A number of patients with AHT (n = 203/1209, or 17%) included in our sample were not treated in hospitals during what might be interpreted as the diagnostic and acute treatment period (ie, within 2 days of initial AHT diagnosis). A lack of hospital care might be surprising to clinicians and other professionals involved with AHT victims. Based on available data, we were not able to further examine the circumstances surrounding these children. The patients in question had significantly lower total medical costs compared with the other patients with AHT in our sample. Excluding such patients from the model of total medical costs had a modest effect on overall estimates (an increase of 5% for the mean estimate, from $47 952 to $50 291, still within the 95% CI of the original estimate).
Despite limitations, this analysis benefitted from a large sample of patients with AHT, many followed up to 4 years after AHT diagnosis. We took steps to improve the likelihood that this analysis captured all reimbursed medical services for patients in the sample. We used matching techniques to create a control cohort for comparison; this approach facilitated an estimate of medical costs directly attributable to AHT, as opposed to a description of medical costs for all services received by patients diagnosed with AHT. We separately estimated inpatient, outpatient, and prescription drug use and costs attributable to AHT at several endpoints relative to AHT diagnosis. Through this analysis we have produced what might reasonably be regarded as an estimate of the excess and preventable medical cost of AHT. These estimates could be compared with the cost of AHT preventive programs to assess such programs’ cost-effectiveness.
Based on a simulated case–control analysis of patients with AHT from a large health insurance claim database over several years, our results suggest that the excess medical cost of AHT is substantial and that excess costs continue for years after this type of physical abuse is diagnosed. These results may confirm the assumptions of medical and social service professionals who work with AHT victims, although our analysis appears to be the first to quantify the multiyear medical cost of AHT. These estimates represent only the medical cost of AHT and therefore represent a minimum identifiable cost attributable to AHT for affected children, families, and society. Given the high average per-patient medical cost of AHT estimated in this analysis, a range of evidence-based prevention efforts could conceivably be deemed cost-effective. Cost estimates presented here could be weighted against future estimates of the cost of AHT intervention programs. Additional information on AHT prevention program costs and effectiveness is desirable.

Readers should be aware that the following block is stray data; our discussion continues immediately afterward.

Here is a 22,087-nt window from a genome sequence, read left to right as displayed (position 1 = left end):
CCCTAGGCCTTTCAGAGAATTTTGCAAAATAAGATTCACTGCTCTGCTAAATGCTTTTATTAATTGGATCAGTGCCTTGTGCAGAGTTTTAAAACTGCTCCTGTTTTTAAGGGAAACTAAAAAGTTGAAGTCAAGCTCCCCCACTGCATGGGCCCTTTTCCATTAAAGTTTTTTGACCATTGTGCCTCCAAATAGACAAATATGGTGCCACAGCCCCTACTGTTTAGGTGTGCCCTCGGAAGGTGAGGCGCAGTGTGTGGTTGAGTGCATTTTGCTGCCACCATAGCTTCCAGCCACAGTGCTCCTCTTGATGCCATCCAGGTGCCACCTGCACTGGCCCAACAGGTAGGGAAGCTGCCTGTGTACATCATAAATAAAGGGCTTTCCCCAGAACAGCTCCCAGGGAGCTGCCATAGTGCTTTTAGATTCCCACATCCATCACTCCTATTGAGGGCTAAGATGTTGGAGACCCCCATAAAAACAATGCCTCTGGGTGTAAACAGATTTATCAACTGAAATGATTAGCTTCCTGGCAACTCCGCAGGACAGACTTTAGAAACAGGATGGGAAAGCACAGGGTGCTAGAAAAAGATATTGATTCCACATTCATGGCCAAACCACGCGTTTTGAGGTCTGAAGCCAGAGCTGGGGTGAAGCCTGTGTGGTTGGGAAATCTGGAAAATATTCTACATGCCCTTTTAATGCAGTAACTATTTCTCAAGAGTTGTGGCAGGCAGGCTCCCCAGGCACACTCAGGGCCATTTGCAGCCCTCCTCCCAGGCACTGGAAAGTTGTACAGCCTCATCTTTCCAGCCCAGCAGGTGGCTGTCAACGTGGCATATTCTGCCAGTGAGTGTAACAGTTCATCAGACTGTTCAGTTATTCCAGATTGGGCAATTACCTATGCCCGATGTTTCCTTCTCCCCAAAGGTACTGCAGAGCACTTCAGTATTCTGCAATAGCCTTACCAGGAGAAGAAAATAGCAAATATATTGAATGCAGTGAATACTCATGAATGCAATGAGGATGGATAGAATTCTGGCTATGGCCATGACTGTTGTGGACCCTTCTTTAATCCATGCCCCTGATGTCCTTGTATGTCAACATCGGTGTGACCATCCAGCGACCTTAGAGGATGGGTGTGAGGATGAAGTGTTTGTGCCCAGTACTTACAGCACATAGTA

Work by Ted R. Miller, Marilyn Barr, and Ryan Steinbeigle was supported by a grant to the National Center on Shaken Baby Syndrome from the Annie E. Casey Foundation.
Work by Ronald G. Barr was supported by the Canada Research Chair in Community Child Health Research.
We thank the Annie E. Casey Foundation for their support.
- Accepted April 2, 2014.
- Address correspondence to Cora Peterson, PhD, Mailstop F-62, 4770 Buford Highway, CDC National Center for Injury Prevention and Control, Atlanta, GA 30341. E-mail:
Dr Peterson led study design and interpretation of results, conducted data analysis, and drafted and edited the manuscript; Dr Xu assisted with study design and interpretation of results, led and conducted data analysis, and edited the manuscript; Dr Florence initiated the study, assisted with the study design and interpretation of results, conducted data analysis, and edited the manuscript; Dr Parks assisted with study design and interpretation of results and edited the manuscript; Dr Miller, Ms Barr, Mr Barr, and Mr Steinbeigle secured external funding, assisted with study design and interpretation of results, and edited the manuscript; and all authors approved the final manuscript as submitted.
The findings and conclusions in this report are those of the authors and do not necessarily represent the official position of the Centers for Disease Control and Prevention and do not necessarily reflect the opinions of the Annie E. Casey Foundation.
FINANCIAL DISCLOSURE: The authors have indicated they have no financial relationships relevant to this article to disclose.
FUNDING: Supported by grants from the Annie E. Casey Foundation (T.R.M., M.B., R.S.) and a Canada Research Chair in Community Child Health Research (R.G.B.). Neither funder was involved in decisions about design, analysis, or interpretation of study results.
POTENTIAL CONFLICT OF INTEREST: The authors have indicated they have no potential conflicts of interest to disclose.
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- Copyright © 2014 by the American Academy of Pediatrics